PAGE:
Isolationism

 

 

Isolationism is a foreign policy which combines a non-interventionist military policy and a political policy of economic nationalism (protectionism). In other words, it asserts both of the following:

 

 

Not to be confused with the non-interventionist philosophy and foreign policy of the libertarian world view, which espouses unrestricted free trade and freedom of travel for individuals to all countries. This "libertarian isolationist" view is best defined as a policy of nonparticipation in foreign political relations, but free trade and affability to all.

 

"Isolationism" has always been a debated political topic. Whether or not a country should be or should not be isolationist affects both living standards and the ability of political rulers to benefit favored firms and industries.

 

All the First World countries (the UK, United States, etc.) trade in a world economy, and are experiencing an expansion of the division of labor, generally raising living standards. However, some characterize this as "a wage race to the bottom" in the manufacturing industries that should be curtailed by protectionism. Some argue that isolating a country from a global division of labor--i.e. employing protectionist trading policies--could be potentially helpful. The consensus amongst most economists is that such a policy is detrimental, and point to the mercantilism of the pre-industrial era as the classic example. Others argue that as the world's biggest consumer, with its own natural resources, the U.S. can wisely dictate what conditions can apply to goods and services imported for U.S. consumption, misunderstanding the nature of prices and their emergent, non-centrally planned, nature. Countries and regions generally enjoy a comparative advantage over others in some area. Free trade between countries allows each country to do what it does best, and benefit from the products and services that others do best. But "best" too often means monetary, excluding human and ecological costs, due to firms externalizing costs as a result of inadequately defined property rights. Protectionism allegedly interferes in the market process, making people poorer than they would be otherwise.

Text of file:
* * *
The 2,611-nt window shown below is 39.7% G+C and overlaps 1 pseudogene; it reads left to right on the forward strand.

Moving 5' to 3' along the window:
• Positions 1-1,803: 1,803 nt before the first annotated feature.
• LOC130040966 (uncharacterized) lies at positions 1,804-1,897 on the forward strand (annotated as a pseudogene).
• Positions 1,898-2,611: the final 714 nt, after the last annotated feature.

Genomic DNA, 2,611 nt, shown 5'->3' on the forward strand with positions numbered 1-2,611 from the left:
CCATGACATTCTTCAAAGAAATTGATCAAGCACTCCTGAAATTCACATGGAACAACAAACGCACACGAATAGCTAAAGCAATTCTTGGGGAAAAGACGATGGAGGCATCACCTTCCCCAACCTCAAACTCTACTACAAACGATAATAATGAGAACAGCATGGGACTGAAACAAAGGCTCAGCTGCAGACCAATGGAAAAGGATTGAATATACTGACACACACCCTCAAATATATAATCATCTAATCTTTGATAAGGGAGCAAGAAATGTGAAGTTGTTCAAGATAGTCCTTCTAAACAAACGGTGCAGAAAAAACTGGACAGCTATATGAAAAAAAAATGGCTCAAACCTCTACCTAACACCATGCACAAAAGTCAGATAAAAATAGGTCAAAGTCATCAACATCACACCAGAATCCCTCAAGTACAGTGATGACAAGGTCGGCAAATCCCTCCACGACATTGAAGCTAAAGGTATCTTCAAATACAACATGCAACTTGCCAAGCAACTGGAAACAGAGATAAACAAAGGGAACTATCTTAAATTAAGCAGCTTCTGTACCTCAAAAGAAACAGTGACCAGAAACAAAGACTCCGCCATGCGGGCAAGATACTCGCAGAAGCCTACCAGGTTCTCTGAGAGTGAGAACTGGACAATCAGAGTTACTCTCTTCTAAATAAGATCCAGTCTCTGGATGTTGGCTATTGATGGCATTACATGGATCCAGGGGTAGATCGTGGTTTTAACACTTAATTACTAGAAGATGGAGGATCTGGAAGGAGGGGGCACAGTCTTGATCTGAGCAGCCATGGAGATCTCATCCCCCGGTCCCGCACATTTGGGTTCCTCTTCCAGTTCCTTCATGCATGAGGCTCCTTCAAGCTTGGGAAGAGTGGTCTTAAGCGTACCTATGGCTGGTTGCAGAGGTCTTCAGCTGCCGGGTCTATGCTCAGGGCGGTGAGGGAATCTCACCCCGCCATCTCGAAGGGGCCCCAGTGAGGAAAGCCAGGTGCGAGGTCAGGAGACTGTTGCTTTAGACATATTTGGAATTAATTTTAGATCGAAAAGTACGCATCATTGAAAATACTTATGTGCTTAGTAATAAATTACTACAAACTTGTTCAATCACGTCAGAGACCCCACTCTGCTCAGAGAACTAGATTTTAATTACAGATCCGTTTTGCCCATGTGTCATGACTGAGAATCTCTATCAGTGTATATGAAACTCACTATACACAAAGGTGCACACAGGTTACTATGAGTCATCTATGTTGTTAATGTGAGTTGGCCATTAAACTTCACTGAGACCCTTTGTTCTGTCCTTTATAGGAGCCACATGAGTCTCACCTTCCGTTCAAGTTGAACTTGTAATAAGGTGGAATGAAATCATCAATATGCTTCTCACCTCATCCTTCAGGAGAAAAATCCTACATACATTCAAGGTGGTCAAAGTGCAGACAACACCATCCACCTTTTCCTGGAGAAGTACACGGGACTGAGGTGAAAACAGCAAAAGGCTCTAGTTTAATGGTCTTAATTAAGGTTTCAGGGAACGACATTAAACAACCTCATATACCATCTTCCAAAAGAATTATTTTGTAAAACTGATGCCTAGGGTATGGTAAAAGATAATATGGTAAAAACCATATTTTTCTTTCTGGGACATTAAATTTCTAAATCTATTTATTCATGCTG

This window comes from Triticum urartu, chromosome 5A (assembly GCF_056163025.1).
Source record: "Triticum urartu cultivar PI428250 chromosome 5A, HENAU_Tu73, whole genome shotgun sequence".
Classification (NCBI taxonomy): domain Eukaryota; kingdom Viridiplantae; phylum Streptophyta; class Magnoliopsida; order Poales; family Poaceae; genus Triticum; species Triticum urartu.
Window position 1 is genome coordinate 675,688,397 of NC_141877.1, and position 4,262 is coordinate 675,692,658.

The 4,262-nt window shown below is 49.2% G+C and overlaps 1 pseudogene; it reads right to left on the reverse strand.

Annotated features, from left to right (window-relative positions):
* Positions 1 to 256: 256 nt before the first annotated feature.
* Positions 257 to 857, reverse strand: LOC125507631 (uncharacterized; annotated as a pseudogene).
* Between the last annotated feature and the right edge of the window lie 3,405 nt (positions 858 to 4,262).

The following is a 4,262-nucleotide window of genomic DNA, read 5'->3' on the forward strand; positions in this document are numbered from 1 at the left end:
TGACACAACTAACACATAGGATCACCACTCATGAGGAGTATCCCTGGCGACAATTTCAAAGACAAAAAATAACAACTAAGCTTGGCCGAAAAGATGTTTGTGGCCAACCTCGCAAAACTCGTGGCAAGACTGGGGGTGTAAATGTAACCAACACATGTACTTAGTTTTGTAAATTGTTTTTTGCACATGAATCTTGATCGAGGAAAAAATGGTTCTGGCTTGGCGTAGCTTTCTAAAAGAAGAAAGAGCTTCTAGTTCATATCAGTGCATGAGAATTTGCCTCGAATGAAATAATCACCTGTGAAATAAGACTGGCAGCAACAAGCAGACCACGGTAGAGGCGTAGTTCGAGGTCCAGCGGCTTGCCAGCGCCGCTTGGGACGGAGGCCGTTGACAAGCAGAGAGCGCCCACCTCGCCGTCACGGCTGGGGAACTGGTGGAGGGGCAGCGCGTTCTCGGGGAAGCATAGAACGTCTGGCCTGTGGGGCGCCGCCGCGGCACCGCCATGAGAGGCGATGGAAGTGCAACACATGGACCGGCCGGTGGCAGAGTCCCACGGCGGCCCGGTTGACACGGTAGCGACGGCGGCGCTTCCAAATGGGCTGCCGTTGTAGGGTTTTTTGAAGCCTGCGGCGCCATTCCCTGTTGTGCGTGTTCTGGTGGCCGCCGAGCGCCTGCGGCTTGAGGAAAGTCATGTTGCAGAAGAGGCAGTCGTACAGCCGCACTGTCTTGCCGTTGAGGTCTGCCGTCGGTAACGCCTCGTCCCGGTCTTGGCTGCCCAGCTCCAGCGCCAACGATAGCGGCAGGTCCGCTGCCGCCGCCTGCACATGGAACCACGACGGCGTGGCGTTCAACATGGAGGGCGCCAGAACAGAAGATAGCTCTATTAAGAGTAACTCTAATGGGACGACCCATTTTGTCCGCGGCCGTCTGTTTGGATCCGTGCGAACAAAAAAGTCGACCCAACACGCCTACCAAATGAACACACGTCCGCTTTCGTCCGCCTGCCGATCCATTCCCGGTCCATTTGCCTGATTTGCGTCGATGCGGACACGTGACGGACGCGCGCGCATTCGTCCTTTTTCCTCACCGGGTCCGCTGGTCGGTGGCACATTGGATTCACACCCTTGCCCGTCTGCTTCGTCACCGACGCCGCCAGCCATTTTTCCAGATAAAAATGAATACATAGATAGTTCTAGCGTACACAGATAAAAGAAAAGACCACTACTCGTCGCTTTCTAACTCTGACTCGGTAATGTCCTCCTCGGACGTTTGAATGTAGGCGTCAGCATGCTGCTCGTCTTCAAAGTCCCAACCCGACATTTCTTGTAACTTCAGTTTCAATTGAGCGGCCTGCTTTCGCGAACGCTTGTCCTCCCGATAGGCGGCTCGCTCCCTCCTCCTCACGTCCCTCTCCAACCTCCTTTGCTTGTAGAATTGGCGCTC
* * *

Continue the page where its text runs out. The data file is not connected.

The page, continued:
On the other hand, non-interventionism arguably benefits a country by reducing both military spending (as it is limited to defensive purposes) and the chances of provoking an attack (by not meddling or employing intrigues in the internal affairs of foreign nations).s).

 

This article is licensed under the GNU Free Documentation License. It uses material from the Wikipedia article "Isolationism".

 

 

 

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